GA rides to moon and back in National Bike Challenge

September 30th marked the end of the 2014 National Bike Challenge, a free ride-tracking initiative sponsored by the League of American Bicyclists.

The purpose of the Challenge was to inspire people to ride more often and to engage in friendly competition at the individual, team, city, and state level.

Participants could log their rides manually through the NBC website, or they could upload rides that they tracked through one of several eligible smartphone apps. Sport and fitness rides, bike commutes, and mountain biking trips were all eligible to earn points. For every mile of bicycling entered per day, riders received 20 points. Every additional mile earned 1 point per mile. This scoring system allowed those who ride daily (but perhaps not very far) to keep up with weekend fitness cyclists who rack up lots of miles in a few outings. Once certain point benchmarks were achieved, Challenge riders became eligible for monthly prize drawings.

Below are stats from Georgia for the entire Challenge period, May 1- Sep 30. Congratulations to everyone who participated and helped make this year the biggest, most successful Challenge yet! Watch for announcements this spring about how to participate in 2015.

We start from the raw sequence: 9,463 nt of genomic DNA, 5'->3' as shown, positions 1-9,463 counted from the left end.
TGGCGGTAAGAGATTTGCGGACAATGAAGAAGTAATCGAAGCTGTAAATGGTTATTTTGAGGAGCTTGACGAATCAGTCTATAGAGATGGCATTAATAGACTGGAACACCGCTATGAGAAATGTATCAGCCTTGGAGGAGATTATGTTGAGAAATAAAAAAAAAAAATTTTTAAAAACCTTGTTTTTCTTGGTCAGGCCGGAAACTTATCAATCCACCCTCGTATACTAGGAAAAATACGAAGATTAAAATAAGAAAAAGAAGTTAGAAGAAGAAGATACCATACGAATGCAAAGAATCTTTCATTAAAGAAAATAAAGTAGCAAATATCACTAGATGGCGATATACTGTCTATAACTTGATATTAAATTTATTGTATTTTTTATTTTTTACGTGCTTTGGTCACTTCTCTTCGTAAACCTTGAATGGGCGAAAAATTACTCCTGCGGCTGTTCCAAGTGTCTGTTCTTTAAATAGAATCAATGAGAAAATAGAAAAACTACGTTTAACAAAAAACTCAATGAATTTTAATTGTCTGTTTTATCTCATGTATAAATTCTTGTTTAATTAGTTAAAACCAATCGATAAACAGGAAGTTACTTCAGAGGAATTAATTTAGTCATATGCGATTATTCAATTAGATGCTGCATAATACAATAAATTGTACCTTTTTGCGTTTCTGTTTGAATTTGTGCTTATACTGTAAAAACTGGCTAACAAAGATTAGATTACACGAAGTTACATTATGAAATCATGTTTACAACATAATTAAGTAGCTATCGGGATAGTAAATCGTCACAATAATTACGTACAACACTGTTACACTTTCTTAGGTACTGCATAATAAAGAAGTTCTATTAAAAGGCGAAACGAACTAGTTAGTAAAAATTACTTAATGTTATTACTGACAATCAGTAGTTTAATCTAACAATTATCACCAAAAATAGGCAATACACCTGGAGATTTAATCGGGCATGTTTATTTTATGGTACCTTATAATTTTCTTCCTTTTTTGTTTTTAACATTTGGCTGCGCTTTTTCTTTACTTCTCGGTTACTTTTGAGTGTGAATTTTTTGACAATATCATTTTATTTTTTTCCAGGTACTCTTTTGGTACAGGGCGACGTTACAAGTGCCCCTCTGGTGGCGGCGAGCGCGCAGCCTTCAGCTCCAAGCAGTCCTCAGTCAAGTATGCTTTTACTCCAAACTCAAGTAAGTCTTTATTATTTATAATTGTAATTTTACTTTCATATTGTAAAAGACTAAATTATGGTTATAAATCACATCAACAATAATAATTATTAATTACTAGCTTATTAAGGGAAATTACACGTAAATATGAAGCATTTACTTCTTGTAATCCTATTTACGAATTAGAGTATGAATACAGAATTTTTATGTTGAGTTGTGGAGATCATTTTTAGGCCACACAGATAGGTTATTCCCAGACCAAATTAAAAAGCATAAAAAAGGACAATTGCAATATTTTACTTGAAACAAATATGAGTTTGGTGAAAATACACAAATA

• GA came in 4th place out of 14 southern states and placed 23rd nationally
  • 1,075 Georgians particpated in the Challenge, logging over 482,000 miles, the equivalent of a round-trip journey to the moon!
  • 19% of rides logged were for transportation
  • Among statewide teams, the Bicycling Club of Milledgeville eked out a win over the Camden County Cycling Club by just 618 points
  • The always impressive Pecan City Pedalers of Albany were close behind them with over 87,000 points

2nd year of workshops teach Complete Streets planning, implementation

Thanks to funding from the Federal Highway Administration, and with assistance from transportation professionals at Georgia Department of Transportation and Alta Planning + Design, we coordinated a second series of traveling workshops to share best practices for creating safe, Complete Streets that serve all users. Our 2014 Workshops were held in Albany, Macon, Milledgeville, and Valdosta

Each workshop consisted of presentations on the importance and benefits of creating bikable, walkable streets and roads, an overview of the GDOT Complete Streets policy, and best practices in planning, designing, and building bicycle facilities that appeal to the broadest range of users. The second half of the workshops involved bus tours of corridors and intersections that either demonstrated Complete Streets princicples or exemplified areas that need improvement.

Many thanks to our local partners who helped identify bus tour routes and stops. Below are photos from the four successful workshops of 2014.